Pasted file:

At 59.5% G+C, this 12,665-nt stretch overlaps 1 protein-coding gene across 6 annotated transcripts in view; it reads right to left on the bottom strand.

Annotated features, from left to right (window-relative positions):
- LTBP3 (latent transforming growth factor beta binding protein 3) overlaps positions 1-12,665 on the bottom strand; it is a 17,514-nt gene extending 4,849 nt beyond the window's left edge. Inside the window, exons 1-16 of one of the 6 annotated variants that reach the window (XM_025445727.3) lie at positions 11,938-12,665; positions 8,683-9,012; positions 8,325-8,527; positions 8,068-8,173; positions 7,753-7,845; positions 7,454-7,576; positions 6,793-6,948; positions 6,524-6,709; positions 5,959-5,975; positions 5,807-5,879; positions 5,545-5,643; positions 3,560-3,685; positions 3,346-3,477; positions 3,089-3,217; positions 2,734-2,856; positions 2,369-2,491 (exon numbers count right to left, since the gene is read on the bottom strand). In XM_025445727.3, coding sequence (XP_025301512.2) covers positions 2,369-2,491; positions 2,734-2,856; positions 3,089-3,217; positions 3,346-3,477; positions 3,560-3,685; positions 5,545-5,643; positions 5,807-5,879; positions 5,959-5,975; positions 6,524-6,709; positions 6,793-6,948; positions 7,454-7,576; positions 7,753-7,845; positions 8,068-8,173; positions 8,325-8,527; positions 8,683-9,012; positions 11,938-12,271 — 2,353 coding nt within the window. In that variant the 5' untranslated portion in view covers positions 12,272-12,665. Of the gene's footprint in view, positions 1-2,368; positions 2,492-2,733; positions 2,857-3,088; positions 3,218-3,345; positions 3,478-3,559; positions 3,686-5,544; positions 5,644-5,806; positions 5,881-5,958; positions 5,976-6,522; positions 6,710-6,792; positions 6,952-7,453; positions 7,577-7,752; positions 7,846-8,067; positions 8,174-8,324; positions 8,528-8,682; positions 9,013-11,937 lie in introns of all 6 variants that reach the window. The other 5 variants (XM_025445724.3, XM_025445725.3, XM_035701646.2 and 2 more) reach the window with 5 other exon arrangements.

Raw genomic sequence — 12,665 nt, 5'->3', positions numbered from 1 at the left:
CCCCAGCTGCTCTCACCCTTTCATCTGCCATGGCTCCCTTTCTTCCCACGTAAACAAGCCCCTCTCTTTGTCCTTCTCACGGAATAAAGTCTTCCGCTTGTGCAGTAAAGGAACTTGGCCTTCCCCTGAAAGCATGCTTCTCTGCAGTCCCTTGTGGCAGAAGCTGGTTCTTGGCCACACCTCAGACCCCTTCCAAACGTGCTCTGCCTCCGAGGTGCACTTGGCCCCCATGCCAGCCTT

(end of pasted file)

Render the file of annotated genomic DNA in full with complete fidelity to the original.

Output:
At 59.5% G+C, this 12,665-nt stretch overlaps 1 protein-coding gene across 6 annotated transcripts in view; it reads right to left on the bottom strand.

Annotated features, from left to right (window-relative positions):
- LTBP3 (latent transforming growth factor beta binding protein 3) overlaps positions 1-12,665 on the bottom strand; it is a 17,514-nt gene extending 4,849 nt beyond the window's left edge. Inside the window, exons 1-16 of one of the 6 annotated variants that reach the window (XM_025445727.3) lie at positions 11,938-12,665; positions 8,683-9,012; positions 8,325-8,527; positions 8,068-8,173; positions 7,753-7,845; positions 7,454-7,576; positions 6,793-6,948; positions 6,524-6,709; positions 5,959-5,975; positions 5,807-5,879; positions 5,545-5,643; positions 3,560-3,685; positions 3,346-3,477; positions 3,089-3,217; positions 2,734-2,856; positions 2,369-2,491 (exon numbers count right to left, since the gene is read on the bottom strand). In XM_025445727.3, coding sequence (XP_025301512.2) covers positions 2,369-2,491; positions 2,734-2,856; positions 3,089-3,217; positions 3,346-3,477; positions 3,560-3,685; positions 5,545-5,643; positions 5,807-5,879; positions 5,959-5,975; positions 6,524-6,709; positions 6,793-6,948; positions 7,454-7,576; positions 7,753-7,845; positions 8,068-8,173; positions 8,325-8,527; positions 8,683-9,012; positions 11,938-12,271 — 2,353 coding nt within the window. In that variant the 5' untranslated portion in view covers positions 12,272-12,665. Of the gene's footprint in view, positions 1-2,368; positions 2,492-2,733; positions 2,857-3,088; positions 3,218-3,345; positions 3,478-3,559; positions 3,686-5,544; positions 5,644-5,806; positions 5,881-5,958; positions 5,976-6,522; positions 6,710-6,792; positions 6,952-7,453; positions 7,577-7,752; positions 7,846-8,067; positions 8,174-8,324; positions 8,528-8,682; positions 9,013-11,937 lie in introns of all 6 variants that reach the window. The other 5 variants (XM_025445724.3, XM_025445725.3, XM_035701646.2 and 2 more) reach the window with 5 other exon arrangements.

Raw genomic sequence — 12,665 nt, 5'->3', positions numbered from 1 at the left:
CCCCAGCTGCTCTCACCCTTTCATCTGCCATGGCTCCCTTTCTTCCCACGTAAACAAGCCCCTCTCTTTGTCCTTCTCACGGAATAAAGTCTTCCGCTTGTGCAGTAAAGGAACTTGGCCTTCCCCTGAAAGCATGCTTCTCTGCAGTCCCTTGTGGCAGAAGCTGGTTCTTGGCCACACCTCAGACCCCTTCCAAACGTGCTCTGCCTCCGAGGTGCACTTGGCCCCCATGCCAGCCTT